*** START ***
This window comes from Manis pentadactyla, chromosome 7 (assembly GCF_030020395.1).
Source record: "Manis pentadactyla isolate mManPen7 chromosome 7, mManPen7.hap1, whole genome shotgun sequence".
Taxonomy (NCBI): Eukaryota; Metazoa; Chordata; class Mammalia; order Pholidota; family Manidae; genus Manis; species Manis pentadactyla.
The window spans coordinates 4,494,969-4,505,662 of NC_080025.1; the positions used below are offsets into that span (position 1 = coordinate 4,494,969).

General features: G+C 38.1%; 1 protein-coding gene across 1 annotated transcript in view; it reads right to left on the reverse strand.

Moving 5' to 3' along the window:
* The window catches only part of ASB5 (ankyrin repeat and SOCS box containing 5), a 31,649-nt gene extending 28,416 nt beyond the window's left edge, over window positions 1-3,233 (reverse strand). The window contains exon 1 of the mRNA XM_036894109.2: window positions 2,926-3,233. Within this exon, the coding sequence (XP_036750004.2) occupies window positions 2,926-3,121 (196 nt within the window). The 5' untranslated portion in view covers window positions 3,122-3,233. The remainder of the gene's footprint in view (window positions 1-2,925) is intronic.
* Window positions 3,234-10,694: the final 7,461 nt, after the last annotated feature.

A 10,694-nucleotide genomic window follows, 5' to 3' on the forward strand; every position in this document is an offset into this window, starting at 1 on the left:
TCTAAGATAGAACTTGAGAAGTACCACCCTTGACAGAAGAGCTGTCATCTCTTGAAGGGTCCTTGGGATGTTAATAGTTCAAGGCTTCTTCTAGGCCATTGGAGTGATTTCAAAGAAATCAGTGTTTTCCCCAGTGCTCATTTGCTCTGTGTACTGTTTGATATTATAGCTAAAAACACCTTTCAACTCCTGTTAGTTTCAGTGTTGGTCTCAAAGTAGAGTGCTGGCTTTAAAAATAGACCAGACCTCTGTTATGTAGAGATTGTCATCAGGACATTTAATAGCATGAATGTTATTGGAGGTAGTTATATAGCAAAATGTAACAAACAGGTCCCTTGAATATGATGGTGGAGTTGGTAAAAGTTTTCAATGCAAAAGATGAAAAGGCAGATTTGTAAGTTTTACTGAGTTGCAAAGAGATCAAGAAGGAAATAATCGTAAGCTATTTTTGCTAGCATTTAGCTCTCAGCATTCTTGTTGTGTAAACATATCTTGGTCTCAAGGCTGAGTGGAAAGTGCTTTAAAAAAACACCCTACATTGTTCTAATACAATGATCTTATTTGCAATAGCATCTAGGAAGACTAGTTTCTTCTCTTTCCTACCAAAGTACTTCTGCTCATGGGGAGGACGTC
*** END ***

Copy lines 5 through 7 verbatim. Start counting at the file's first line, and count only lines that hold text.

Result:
General features: G+C 38.1%; 1 protein-coding gene across 1 annotated transcript in view; it reads right to left on the reverse strand.

Moving 5' to 3' along the window:
* The window catches only part of ASB5 (ankyrin repeat and SOCS box containing 5), a 31,649-nt gene extending 28,416 nt beyond the window's left edge, over window positions 1-3,233 (reverse strand). The window contains exon 1 of the mRNA XM_036894109.2: window positions 2,926-3,233. Within this exon, the coding sequence (XP_036750004.2) occupies window positions 2,926-3,121 (196 nt within the window). The 5' untranslated portion in view covers window positions 3,122-3,233. The remainder of the gene's footprint in view (window positions 1-2,925) is intronic.